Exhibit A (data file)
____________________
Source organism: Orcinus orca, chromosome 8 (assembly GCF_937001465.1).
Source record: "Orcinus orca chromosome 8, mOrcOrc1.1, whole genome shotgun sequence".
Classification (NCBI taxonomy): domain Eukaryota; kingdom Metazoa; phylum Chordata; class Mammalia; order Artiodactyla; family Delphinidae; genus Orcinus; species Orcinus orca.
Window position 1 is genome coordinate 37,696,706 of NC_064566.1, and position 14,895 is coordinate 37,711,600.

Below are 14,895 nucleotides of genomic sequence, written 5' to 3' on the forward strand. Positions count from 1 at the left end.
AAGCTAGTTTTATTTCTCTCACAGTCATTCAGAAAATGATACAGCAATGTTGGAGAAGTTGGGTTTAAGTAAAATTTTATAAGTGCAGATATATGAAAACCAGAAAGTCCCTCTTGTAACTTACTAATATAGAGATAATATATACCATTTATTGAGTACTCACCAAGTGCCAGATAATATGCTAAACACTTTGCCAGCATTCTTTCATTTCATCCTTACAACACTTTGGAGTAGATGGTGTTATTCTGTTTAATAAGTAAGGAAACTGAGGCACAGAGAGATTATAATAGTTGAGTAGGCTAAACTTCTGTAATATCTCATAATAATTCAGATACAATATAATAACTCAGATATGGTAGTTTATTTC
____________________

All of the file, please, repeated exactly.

Source organism: Orcinus orca, chromosome 8 (assembly GCF_937001465.1).
Source record: "Orcinus orca chromosome 8, mOrcOrc1.1, whole genome shotgun sequence".
Classification (NCBI taxonomy): domain Eukaryota; kingdom Metazoa; phylum Chordata; class Mammalia; order Artiodactyla; family Delphinidae; genus Orcinus; species Orcinus orca.
Window position 1 is genome coordinate 37,696,706 of NC_064566.1, and position 14,895 is coordinate 37,711,600.

Below are 14,895 nucleotides of genomic sequence, written 5' to 3' on the forward strand. Positions count from 1 at the left end.
AAGCTAGTTTTATTTCTCTCACAGTCATTCAGAAAATGATACAGCAATGTTGGAGAAGTTGGGTTTAAGTAAAATTTTATAAGTGCAGATATATGAAAACCAGAAAGTCCCTCTTGTAACTTACTAATATAGAGATAATATATACCATTTATTGAGTACTCACCAAGTGCCAGATAATATGCTAAACACTTTGCCAGCATTCTTTCATTTCATCCTTACAACACTTTGGAGTAGATGGTGTTATTCTGTTTAATAAGTAAGGAAACTGAGGCACAGAGAGATTATAATAGTTGAGTAGGCTAAACTTCTGTAATATCTCATAATAATTCAGATACAATATAATAACTCAGATATGGTAGTTTATTTC